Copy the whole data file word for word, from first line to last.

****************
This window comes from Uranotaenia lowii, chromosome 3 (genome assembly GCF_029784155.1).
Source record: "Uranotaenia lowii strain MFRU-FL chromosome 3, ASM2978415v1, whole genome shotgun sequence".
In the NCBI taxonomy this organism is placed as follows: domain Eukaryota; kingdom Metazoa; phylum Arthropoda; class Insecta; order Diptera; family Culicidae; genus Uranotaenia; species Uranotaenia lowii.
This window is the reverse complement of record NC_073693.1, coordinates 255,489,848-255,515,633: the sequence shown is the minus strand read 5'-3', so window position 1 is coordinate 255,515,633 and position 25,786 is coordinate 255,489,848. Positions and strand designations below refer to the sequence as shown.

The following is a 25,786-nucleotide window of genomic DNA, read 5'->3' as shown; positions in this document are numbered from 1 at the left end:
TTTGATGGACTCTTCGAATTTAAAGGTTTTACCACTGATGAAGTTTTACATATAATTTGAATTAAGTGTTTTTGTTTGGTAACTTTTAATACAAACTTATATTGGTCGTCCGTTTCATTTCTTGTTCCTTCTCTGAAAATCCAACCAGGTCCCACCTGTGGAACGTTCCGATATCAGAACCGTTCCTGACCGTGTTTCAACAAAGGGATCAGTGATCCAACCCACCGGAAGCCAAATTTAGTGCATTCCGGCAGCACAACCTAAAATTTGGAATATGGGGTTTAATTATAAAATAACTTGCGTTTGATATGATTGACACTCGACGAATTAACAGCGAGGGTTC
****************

This window comes from Uranotaenia lowii, chromosome 3 (genome assembly GCF_029784155.1).
Source record: "Uranotaenia lowii strain MFRU-FL chromosome 3, ASM2978415v1, whole genome shotgun sequence".
In the NCBI taxonomy this organism is placed as follows: domain Eukaryota; kingdom Metazoa; phylum Arthropoda; class Insecta; order Diptera; family Culicidae; genus Uranotaenia; species Uranotaenia lowii.
This window is the reverse complement of record NC_073693.1, coordinates 255,489,848-255,515,633: the sequence shown is the minus strand read 5'-3', so window position 1 is coordinate 255,515,633 and position 25,786 is coordinate 255,489,848. Positions and strand designations below refer to the sequence as shown.

The following is a 25,786-nucleotide window of genomic DNA, read 5'->3' as shown; positions in this document are numbered from 1 at the left end:
TTTGATGGACTCTTCGAATTTAAAGGTTTTACCACTGATGAAGTTTTACATATAATTTGAATTAAGTGTTTTTGTTTGGTAACTTTTAATACAAACTTATATTGGTCGTCCGTTTCATTTCTTGTTCCTTCTCTGAAAATCCAACCAGGTCCCACCTGTGGAACGTTCCGATATCAGAACCGTTCCTGACCGTGTTTCAACAAAGGGATCAGTGATCCAACCCACCGGAAGCCAAATTTAGTGCATTCCGGCAGCACAACCTAAAATTTGGAATATGGGGTTTAATTATAAAATAACTTGCGTTTGATATGATTGACACTCGACGAATTAACAGCGAGGGTTC